Wednesday, July 31, 2013

224 FM 480, Center Point

FM 480 is also known as San Antonio Street.
According to the December 23, 1905, Kerrville Mountain Sun, M. A. Calloway, "a former resident of this place" had just purchased a lot on San Antonio Street from Mr. James Crotty and planned to begin "the erection at once of a stone business house thereon".  I was fascinated to read in Gerald Witt's 1986 book The History of Eastern Kerr County, Texas that "[t]he walls are fifteen inches thick and and are made of rocks, mortar, and caliche sand.  Apparently, construction forms were filled with a rock and mortar mix to build the walls."
If this was indeed a cast-in-place concrete building, it was not a common technique at the time.

The book goes on to say:
This building has been used as a store at various times and some people remember attending movies there.  For years it was the warehouse of the Bandera Farmers and Ranchmen's association and was filled with wool and mohair. In 1970 Connie Woodell restored the building and opened Valley Western Store.
In 1973 Connie and Fred Woodell sold the property to Lloyd C. Woodbury who ran his taxidermy business here until moving to Ingram in 1978. In 1981 Dick and Jeannine Tuma moved their business, Mesa Bronze Foundry, here.  The Tumas no longer own the business, but it is still functioning as a bronze foundry at this location.

Sunday, July 28, 2013

Bear on the Loose

This is one of those stories that's just worth sharing.
On September 1, 1896, Henke Bros. City Meat Market opened at 816 Water Street. They had purchased the business from Karger Bros.  With the business came a pet black bear who was chained outside the back door.  He managed to get loose and went for a stroll, first checking out the rear door of a drug store next door.  The owner pulled out his shotgun and took potshots at the bear.  Enraged, the creature ran down Mountain Street (now Earl Garrett Street) chasing everyone off the street before turning into the Chas. Schreiner store.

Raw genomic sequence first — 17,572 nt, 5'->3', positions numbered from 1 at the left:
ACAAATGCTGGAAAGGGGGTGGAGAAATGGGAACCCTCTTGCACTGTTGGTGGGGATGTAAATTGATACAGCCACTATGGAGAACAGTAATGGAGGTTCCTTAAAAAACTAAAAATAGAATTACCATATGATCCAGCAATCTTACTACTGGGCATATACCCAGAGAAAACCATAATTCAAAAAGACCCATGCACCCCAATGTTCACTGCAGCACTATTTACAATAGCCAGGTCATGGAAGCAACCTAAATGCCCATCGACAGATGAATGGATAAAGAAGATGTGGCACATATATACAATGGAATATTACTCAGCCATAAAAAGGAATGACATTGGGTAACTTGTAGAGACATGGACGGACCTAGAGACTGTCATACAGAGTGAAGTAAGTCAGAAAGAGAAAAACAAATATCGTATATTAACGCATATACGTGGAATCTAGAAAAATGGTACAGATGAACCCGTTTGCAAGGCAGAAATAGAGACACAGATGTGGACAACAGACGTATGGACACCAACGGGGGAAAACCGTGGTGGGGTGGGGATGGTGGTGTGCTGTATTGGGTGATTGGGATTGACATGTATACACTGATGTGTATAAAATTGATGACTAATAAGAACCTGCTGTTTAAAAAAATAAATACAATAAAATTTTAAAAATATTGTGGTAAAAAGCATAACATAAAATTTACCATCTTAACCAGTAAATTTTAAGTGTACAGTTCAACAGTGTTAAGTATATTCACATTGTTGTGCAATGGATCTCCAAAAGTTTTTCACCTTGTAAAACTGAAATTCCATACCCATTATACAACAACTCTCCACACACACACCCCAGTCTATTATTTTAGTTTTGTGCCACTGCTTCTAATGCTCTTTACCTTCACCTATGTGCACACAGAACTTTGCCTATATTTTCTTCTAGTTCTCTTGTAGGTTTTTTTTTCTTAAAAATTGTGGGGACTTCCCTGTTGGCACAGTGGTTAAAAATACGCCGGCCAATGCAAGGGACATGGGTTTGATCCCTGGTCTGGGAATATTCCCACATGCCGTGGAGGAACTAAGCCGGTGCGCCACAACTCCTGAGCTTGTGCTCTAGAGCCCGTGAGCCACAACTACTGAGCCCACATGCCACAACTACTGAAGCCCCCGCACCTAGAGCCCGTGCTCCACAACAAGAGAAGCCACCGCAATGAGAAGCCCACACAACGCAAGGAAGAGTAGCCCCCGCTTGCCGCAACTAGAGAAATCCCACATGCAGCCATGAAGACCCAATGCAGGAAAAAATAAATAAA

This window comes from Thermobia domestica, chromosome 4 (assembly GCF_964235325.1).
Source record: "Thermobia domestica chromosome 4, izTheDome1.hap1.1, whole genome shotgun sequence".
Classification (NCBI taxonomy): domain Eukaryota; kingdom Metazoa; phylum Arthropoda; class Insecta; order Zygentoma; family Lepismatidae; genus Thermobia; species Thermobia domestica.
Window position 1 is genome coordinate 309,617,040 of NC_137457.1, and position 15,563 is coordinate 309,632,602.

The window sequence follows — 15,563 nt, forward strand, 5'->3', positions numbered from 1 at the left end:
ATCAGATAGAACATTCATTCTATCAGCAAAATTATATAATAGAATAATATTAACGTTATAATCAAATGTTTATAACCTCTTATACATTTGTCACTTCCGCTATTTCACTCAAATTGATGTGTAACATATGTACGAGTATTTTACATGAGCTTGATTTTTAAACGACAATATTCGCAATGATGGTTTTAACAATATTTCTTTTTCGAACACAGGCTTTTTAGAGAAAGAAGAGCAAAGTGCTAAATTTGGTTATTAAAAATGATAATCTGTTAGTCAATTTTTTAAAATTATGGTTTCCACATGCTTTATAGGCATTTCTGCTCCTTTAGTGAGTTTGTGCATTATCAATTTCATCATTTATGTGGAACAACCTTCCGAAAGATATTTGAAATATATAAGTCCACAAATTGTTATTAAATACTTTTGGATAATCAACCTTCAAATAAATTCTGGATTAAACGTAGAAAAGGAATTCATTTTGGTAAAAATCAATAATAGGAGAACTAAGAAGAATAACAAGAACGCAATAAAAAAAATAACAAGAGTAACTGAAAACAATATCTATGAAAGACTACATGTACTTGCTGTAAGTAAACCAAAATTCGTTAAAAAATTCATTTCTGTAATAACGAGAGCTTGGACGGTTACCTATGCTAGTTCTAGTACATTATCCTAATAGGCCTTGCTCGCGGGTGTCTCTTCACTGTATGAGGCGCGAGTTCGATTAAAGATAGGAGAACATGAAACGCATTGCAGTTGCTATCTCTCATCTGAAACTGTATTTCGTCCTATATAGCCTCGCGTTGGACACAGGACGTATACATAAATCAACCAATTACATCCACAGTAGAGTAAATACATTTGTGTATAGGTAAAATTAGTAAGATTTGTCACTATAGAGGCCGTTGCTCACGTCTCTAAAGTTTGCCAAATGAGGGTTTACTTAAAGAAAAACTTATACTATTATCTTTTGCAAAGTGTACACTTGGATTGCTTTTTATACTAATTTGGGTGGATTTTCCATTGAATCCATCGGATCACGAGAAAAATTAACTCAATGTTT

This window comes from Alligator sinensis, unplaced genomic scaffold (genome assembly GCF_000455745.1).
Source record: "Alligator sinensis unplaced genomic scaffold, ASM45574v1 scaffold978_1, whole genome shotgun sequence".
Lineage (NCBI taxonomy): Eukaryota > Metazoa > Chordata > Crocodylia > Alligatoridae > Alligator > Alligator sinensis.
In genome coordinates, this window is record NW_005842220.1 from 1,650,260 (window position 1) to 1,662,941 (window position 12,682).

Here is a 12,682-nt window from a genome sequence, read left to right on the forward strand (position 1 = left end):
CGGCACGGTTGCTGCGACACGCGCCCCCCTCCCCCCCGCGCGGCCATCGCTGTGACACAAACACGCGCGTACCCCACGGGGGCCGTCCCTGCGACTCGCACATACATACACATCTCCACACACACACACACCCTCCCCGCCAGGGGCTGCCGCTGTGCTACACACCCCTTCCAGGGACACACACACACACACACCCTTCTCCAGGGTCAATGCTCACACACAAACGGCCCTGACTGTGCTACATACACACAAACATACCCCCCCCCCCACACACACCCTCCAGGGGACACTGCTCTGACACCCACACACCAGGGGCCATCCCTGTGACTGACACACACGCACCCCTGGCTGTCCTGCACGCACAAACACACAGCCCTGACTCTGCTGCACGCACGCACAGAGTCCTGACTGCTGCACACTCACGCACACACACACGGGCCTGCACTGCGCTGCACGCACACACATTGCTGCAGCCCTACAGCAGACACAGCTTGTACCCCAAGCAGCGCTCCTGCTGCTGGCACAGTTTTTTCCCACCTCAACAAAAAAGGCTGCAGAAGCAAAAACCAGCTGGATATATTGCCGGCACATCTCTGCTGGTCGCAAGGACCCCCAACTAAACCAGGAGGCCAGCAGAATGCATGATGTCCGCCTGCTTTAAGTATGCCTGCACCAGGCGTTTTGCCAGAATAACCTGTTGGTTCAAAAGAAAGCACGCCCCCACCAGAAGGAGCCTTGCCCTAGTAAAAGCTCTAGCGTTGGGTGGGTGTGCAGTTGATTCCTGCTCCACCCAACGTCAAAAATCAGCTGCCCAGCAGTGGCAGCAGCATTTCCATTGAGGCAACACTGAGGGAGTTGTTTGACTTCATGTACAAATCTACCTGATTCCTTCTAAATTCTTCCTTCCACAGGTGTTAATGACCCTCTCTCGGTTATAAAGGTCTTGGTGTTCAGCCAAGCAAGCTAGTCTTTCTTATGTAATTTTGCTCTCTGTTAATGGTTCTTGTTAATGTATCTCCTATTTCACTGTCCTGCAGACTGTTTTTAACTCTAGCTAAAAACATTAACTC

Here is the story as told by the September 2, 1936, Kerrville Times on the 40th anniversary of the event: Bear Invades Store in City And Is Slain
Excitement Rampant in Kerrville--in Good Year 1896

On September 1, 1896, the staccato bark of carbines and the roar of shotguns disturbed the calm of Kerrville, then a ... town of some 1,200 souls.  The big excitement was created by a black bear that "went on the loose", and among other overt acts, disrupted a red-hot argument over the McKinley-Bryan presidential campaign, then in full swing.
The thrilling events of that day 40 years ago were particularly impressed upon the mind of A. W. Henke.  The young man on that very day has entered the business field in Kerrville, buying the City Meat Market from Karger Bros.  Among the appurtenances in the market transfer was one pet black bear.  The bear was kept chained n the rear of the shop.  Dissatisfaction over his new ownership, the crisp autumn air, or something else, brought an atavistic mood to bruin; in some manner he broke his leash and started out for a stroll.
The free bear nosed around the rear door of a drug store, operated by W. E. Stewart where the Rock Drug Store now is located.  Stewart took a pot shot with his shotgun, sending the animal into a rage.  The bear darted out into Mountain Street, now Earl Garrett Street, clearing that thoroughfare of all pedestrians and frightened horses tied to hitching racks.
Next the berserk bear dashed into the side door of Captain Chas. Schreiner's store and gave a ferocious growl ...